According to the United Nations energy organization (IAEA), statistics indicate that for 2009 and 2010, nuclear reactors in Sweden and Germany managed by the Swedish firm Vattenfall had the lowest capacity factors in the (nuclear) world. Fifty-five percent was the figure given by that organization for the average availability of Swedish equipment, which is very different from the up-beat impression I attempt to provide of Swedish nuclear efforts in my forthcoming energy economics textbook (2011).
‘My goodness, but how the mighty have fallen”, to paraphrase an observation by a high ranking German officer in Theodor Plievier’s brilliant war novel Stalingrad (1949). You said it brother, because the construction of the Swedish nuclear sector was nothing less than a minor miracle, almost in the class of the construction of the American Navy and Air Force during WW2, and it achieved for the Swedish macroeconomy what the American navy achieved for our war effort at and after the battle of Midway.
It should be noted though, that the availability cited above may not be true. “Figures never lie, but liars sometimes figure,” I seem to remember one of my teachers in engineering school informing me. In fact so many lies have been put into circulation about nuclear and its proposed replacement by wind and solar, that the leading academic energy economist in the world might have a problem getting at the real deal.
That brings us to Germany, and the intentions of the government of that country to liquidate their nuclear assets. Many years ago I read a publication called ‘Wir Werden Wiedermal Marschieren’, in which a gentleman from the part of Czechoslovakia known at the Sudetenland was doing some heavy duty publicity (or promotion) for the Third World War. He argued for a more or less immediate return of German ‘properties’ in the ‘East’ to their former West German owners, and he claimed that this could be easily brought about by a full-scale military commitment by NATO, which would include a resuscitated German army and Luftwaffe.
On what I remember as the last day of the longest military exercise of its kind held in Germany up to that time, which was called *Apple Harvest’, and about the hour of the evening featuring a wonderful jazz program called ‘Munich at Midnight’, a colonel or general or something entered the operations van of the 35th Field Artillery Group, and ordered me to plot a simulated fire mission – employing tactical nuclear ammunition – that was supposed to deal with ‘enemy forces’ that had broken through the Fulda Gap. As a result, instead of listening to Miles or ‘Bird’ or Bill Evans, I made use of my extensive knowledge of addition and subtraction to complete this assignment.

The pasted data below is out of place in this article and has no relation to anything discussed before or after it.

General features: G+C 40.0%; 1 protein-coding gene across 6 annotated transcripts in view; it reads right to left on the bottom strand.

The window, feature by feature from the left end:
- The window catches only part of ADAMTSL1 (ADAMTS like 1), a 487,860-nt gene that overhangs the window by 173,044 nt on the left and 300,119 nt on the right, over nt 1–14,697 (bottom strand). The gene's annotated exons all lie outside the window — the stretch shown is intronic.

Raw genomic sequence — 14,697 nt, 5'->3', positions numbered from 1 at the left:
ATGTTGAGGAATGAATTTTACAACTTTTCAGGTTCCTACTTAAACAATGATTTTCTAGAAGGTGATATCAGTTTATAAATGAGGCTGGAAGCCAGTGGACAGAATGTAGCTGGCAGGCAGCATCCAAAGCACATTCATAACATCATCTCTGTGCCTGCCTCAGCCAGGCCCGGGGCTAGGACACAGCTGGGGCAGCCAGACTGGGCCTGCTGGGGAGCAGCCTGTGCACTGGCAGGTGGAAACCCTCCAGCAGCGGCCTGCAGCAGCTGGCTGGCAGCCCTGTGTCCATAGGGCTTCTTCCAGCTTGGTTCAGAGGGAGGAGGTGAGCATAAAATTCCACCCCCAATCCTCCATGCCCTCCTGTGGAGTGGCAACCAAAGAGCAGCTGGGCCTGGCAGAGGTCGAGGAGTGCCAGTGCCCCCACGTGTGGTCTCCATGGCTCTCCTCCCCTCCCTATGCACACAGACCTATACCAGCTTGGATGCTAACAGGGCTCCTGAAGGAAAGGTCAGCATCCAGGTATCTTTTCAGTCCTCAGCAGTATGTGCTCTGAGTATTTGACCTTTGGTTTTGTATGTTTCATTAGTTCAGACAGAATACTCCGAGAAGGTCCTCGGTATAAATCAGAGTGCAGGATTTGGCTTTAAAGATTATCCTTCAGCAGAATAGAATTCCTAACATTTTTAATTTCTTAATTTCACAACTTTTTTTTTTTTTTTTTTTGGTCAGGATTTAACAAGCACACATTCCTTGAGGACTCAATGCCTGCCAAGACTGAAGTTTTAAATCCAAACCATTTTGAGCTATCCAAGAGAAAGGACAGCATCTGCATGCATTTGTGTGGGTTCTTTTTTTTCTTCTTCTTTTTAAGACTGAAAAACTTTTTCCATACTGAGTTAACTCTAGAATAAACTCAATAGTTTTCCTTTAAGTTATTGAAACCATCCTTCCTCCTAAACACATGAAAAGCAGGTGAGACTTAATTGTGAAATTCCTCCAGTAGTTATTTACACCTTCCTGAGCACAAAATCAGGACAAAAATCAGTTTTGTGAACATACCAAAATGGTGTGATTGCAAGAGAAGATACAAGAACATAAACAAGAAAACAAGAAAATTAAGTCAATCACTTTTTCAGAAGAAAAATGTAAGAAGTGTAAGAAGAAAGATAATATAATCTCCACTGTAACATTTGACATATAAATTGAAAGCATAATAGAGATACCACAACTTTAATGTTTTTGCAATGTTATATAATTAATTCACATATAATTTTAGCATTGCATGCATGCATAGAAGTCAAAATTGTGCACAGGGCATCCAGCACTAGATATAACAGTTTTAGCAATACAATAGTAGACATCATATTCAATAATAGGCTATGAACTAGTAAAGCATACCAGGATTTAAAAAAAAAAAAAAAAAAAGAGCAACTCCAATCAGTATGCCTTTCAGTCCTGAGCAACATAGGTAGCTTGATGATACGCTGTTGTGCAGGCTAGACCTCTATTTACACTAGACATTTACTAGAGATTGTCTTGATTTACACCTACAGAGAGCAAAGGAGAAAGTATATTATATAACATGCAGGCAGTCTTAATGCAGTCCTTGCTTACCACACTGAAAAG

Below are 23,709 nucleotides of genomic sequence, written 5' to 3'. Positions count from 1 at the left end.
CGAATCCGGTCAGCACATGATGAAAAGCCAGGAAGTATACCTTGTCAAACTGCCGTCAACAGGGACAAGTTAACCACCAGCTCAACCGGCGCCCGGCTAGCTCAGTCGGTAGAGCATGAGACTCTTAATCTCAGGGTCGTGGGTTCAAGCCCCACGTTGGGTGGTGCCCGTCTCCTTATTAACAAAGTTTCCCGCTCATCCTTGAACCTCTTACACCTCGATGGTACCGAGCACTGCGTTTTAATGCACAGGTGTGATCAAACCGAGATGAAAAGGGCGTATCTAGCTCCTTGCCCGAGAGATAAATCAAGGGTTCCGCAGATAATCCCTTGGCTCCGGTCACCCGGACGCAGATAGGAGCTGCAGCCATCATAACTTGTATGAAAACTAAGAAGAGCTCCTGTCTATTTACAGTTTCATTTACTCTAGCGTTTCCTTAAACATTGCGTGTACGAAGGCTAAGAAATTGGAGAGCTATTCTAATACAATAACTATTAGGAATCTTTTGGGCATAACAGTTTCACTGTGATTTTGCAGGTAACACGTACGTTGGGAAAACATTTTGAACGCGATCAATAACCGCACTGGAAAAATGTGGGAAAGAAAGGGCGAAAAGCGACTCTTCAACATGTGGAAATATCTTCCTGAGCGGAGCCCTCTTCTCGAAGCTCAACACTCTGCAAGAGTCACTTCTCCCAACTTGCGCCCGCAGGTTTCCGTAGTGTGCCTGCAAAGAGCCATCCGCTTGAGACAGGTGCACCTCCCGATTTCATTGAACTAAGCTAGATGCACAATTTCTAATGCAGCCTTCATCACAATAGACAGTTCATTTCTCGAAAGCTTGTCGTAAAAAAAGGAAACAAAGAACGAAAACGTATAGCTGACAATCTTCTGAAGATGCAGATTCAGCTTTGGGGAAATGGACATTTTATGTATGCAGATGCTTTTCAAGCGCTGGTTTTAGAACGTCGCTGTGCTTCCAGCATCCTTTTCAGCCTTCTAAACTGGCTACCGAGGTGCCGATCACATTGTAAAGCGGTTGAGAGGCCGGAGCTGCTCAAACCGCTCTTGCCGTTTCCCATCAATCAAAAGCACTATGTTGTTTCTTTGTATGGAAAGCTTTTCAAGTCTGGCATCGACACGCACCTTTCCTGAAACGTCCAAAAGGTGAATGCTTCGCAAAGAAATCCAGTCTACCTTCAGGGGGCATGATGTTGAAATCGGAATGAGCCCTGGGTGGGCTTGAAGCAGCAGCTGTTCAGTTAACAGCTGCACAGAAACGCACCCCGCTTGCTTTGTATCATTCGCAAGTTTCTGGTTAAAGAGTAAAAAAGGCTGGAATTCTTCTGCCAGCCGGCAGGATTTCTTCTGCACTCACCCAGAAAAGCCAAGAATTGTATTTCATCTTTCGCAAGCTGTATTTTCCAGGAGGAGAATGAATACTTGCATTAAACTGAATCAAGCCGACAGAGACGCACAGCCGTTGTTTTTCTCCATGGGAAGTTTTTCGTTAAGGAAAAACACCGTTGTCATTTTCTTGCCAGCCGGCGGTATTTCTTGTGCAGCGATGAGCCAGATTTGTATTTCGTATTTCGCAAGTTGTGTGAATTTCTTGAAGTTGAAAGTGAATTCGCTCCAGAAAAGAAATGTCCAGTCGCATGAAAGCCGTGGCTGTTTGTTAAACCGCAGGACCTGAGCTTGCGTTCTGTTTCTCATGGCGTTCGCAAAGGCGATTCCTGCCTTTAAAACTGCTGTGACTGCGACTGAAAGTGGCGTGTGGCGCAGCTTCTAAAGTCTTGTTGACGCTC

Had that been a real instead of a simulated mission, the eastern suburbs of Nuremberg would have been blown off the face of the earth! As I have made it my business to point out on numerous occasions, when that soap opera reached German journalists, officers, politicians, hustlers, hippies, know-it-alls etc, the Wir Werden Wiedermal Marschieren fantasy came to a screeching halt. I don’t know who leaked that information, nor did I inquire, nor did I care, but it wasn’t me, although a few weeks later my military career was informally brought to an end. I spent my remaining year in Europe enjoying the great night presence of those cities that provided deserving soldiers like myself with some of the best R&R (Rest and Relaxation) in the world, although we have a slightly different way of describing those …advantages.
Eventually I came to the conclusion that that so-called ‘fire mission’ was a provocation, designed to reveal my pro-communist sympathies – which, incidentally, didn’t exist then or later.
Now for a short explanation of what this note is all about. To my way of thinking it is about the day when German voters discover the cost of the nuclear foolishness launched by Ms Merkel and her government. For Germany, as well as the countries of Europe that are dependent on the optimal functioning of the German economy, it might be a good thing if the former physics student Angela Merkel decided to follow those two great German-speaking scientists Marlene Dietrich and Romy Schneider to Hollywood, because the German voters of today are as enthusiastic about a lower standard of living as they were about nuclear war in their midst during those lovely days when my brilliant military career was coming to an end.
As I informed delegates at a large conference in Stockholm recently – most of whom were not happy to hear my opinion – the German nuclear retreat is a short-term gig. In the long run German economists who can add and subtract will get the cost-benefit message and pass it to journalists, officers, politicians, hustlers, hippies, rappers and break dancers. When that happens, the nuclear renaissance – which, incidentally, is already taking place – can be moved to prime time viewing.
By Professor Ferdinand E. Banks
Banks, Ferdinand E. (2011). Energy and Economic Theory. Singapore,
London and New York: World Scientific.
Plievier, Theodor (1949). Stalingrad. Berlin: Aufbau Verlag.